TYLER, Texas (KETK) – Gov. Greg Abbott spoke at the groundbreaking of the new $308 million UT Tyler Medical Education Building on Monday.
Abbott spoke in a ceremony after being introduced by several other officials including UT System Chairman and former Mayor of Tyler, Kevin Eltife, UT Chancellor James Milliken and UT Tyler President Kirk Calhoun.
“As I was coming in, there was a 10-year-old girl who came up to me and wanted to take a picture with me, and we did, and she told me that she wanted to be a doctor and she wanted to go to medical school right here in Tyler, Texas,” Abbott said.
The UT Tyler School of Medicine building is expected to be completed by March 2025.
The governor said that this new medical school would be changing the future of East Texas forever.
“What you are doing in Tyler, Texas today is making a generational change in the arc of the future of East Texas, with the establishment of the first medical school in East Texas,” Abbott said.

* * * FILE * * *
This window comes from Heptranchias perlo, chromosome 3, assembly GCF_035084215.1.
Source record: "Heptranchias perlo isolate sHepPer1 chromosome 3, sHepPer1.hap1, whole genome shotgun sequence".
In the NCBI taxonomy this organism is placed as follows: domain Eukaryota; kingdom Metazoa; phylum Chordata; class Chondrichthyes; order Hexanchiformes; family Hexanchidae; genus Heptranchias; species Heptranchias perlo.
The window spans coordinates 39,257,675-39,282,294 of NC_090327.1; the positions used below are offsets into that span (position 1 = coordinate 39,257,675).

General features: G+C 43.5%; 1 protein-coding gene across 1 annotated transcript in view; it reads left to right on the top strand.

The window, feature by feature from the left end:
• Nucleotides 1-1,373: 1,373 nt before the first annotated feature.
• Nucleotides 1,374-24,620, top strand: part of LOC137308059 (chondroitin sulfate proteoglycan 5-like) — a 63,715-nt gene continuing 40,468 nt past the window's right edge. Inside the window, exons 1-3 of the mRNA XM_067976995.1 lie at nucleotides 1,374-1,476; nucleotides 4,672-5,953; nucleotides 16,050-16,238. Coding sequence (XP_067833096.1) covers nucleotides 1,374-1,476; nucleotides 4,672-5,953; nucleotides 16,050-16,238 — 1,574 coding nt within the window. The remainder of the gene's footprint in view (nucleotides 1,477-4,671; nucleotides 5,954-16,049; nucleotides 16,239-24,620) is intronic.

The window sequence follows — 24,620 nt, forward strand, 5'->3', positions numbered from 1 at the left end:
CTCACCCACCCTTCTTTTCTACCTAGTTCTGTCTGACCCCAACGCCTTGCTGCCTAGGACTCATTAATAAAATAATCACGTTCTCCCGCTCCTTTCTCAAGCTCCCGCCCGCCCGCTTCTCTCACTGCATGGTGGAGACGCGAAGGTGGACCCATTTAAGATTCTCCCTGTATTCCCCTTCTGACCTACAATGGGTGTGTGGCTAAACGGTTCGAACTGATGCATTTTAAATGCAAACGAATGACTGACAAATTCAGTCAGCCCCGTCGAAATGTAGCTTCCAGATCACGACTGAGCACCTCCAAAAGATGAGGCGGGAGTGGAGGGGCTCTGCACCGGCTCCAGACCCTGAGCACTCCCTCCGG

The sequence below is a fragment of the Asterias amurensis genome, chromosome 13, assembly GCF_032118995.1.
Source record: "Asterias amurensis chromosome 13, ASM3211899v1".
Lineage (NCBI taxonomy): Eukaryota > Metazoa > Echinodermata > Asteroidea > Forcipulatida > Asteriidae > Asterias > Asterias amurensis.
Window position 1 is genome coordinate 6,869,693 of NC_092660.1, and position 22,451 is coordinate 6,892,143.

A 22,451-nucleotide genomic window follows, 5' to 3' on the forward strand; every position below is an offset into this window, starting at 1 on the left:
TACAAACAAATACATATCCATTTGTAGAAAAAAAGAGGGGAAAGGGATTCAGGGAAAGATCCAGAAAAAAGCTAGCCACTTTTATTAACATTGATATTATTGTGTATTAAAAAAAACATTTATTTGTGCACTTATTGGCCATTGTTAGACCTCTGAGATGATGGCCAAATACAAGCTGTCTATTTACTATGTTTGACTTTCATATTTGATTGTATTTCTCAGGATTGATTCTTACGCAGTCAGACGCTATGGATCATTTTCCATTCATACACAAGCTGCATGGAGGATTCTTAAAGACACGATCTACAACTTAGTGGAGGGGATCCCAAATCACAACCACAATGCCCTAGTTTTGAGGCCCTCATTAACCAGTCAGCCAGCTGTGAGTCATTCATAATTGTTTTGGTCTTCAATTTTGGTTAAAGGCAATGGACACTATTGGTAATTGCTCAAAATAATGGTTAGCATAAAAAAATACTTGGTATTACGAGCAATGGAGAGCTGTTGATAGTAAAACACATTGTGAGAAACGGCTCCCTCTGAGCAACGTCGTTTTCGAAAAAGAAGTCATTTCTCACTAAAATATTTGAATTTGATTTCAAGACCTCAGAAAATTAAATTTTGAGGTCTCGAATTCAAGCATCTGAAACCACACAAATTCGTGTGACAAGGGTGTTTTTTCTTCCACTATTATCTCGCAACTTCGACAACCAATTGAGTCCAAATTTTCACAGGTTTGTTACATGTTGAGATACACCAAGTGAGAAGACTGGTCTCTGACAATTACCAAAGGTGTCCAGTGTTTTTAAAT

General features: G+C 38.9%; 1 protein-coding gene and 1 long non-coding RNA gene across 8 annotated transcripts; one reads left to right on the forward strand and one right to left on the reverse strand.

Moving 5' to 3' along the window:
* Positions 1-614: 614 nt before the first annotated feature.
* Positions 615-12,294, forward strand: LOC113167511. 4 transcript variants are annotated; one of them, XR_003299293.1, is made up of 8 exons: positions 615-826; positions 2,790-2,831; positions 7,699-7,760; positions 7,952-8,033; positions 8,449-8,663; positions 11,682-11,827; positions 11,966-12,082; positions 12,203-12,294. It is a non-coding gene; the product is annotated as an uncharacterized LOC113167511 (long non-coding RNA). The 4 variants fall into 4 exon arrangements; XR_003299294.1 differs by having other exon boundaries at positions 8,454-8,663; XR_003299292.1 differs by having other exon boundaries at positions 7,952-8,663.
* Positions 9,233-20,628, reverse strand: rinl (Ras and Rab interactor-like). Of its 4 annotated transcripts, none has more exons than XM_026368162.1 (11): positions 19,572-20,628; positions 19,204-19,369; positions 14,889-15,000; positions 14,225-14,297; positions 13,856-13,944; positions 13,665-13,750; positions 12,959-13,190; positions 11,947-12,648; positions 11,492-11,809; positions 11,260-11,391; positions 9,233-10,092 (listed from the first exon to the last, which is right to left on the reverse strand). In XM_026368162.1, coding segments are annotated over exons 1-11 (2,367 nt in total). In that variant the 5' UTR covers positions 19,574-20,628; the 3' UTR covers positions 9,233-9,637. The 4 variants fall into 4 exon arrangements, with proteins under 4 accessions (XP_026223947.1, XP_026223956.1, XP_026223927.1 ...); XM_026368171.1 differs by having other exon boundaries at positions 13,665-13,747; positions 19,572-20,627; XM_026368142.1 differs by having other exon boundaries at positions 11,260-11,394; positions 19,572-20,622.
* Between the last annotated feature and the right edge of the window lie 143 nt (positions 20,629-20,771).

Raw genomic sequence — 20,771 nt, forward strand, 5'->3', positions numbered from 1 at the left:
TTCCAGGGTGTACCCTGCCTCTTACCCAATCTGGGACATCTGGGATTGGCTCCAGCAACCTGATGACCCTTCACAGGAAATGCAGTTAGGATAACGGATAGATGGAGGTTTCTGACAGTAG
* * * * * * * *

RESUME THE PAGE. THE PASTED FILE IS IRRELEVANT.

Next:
The Medical Education Building is a five-story and nearly 248,000-square-foot facility to be built in Tyler’s Midtown District. It will connect by skybridge to the UT Heath East Texas Hospital.
Abbott said East Texas deserves better healthcare and “now, they are going to get it.”
During the ceremony, Eltife said the groundbreaking marks “a monumental day.” The UT Tyler School of Medicine was founded with the goal of improving quality of life and health in East Texas by addressing the physician shortage and lack of access to care in the area.
“Forget our titles, forget our stations in life, forget our backgrounds,” Eltife said. “We are all here because we care about future generations and we want to pay forward the blessings that have been bestowed upon all of us.”
School officials expect around 40 students to be enrolled each year. The first class is scheduled to enroll in summer 2023.
UT Tyler President Calhoun said they are thrilled about this new medical school and what this will do for the medical community in East Texas.
“This really solidifies the East Texas community’s (medical) reputation,” he said.